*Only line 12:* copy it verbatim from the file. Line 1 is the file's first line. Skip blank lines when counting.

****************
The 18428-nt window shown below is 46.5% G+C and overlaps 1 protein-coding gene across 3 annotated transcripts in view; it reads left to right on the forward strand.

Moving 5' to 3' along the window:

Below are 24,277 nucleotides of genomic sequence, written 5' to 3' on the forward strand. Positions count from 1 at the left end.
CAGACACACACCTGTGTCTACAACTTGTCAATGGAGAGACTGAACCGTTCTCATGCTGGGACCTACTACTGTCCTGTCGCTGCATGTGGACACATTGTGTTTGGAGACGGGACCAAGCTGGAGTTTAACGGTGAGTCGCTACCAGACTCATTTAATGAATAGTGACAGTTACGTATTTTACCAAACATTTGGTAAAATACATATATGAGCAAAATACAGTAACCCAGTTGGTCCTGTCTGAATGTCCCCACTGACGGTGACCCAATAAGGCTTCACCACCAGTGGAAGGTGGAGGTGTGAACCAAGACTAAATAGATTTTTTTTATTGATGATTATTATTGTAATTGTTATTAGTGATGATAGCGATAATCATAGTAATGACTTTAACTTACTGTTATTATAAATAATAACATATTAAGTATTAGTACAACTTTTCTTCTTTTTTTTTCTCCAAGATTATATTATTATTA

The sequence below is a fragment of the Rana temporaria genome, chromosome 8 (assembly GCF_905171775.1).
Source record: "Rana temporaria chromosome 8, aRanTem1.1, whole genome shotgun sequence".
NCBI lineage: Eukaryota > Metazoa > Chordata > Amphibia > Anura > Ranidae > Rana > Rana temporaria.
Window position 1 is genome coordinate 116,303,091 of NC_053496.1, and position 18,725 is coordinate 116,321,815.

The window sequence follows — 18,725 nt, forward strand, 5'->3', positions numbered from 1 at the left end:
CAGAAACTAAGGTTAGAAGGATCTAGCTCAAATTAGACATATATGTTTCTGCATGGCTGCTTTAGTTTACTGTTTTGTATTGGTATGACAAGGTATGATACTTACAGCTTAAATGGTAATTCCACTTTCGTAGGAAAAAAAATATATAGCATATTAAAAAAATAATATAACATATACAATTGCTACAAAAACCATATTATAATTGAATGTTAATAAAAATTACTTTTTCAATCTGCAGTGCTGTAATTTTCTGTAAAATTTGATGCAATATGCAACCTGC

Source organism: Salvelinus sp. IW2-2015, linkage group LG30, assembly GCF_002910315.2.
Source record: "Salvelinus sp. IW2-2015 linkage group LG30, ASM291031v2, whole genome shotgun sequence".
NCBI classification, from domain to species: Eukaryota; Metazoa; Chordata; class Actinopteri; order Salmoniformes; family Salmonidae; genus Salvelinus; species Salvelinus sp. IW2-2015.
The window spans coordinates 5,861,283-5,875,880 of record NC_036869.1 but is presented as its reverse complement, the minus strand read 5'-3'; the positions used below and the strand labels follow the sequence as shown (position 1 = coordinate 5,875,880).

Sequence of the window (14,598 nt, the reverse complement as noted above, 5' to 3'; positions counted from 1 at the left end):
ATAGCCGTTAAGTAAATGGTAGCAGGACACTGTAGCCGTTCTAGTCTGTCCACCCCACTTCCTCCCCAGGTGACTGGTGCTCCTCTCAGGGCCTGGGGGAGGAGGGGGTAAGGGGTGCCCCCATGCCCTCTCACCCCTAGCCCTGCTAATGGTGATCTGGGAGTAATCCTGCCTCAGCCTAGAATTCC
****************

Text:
Source record: "Salvelinus sp. IW2-2015 linkage group LG30, ASM291031v2, whole genome shotgun sequence".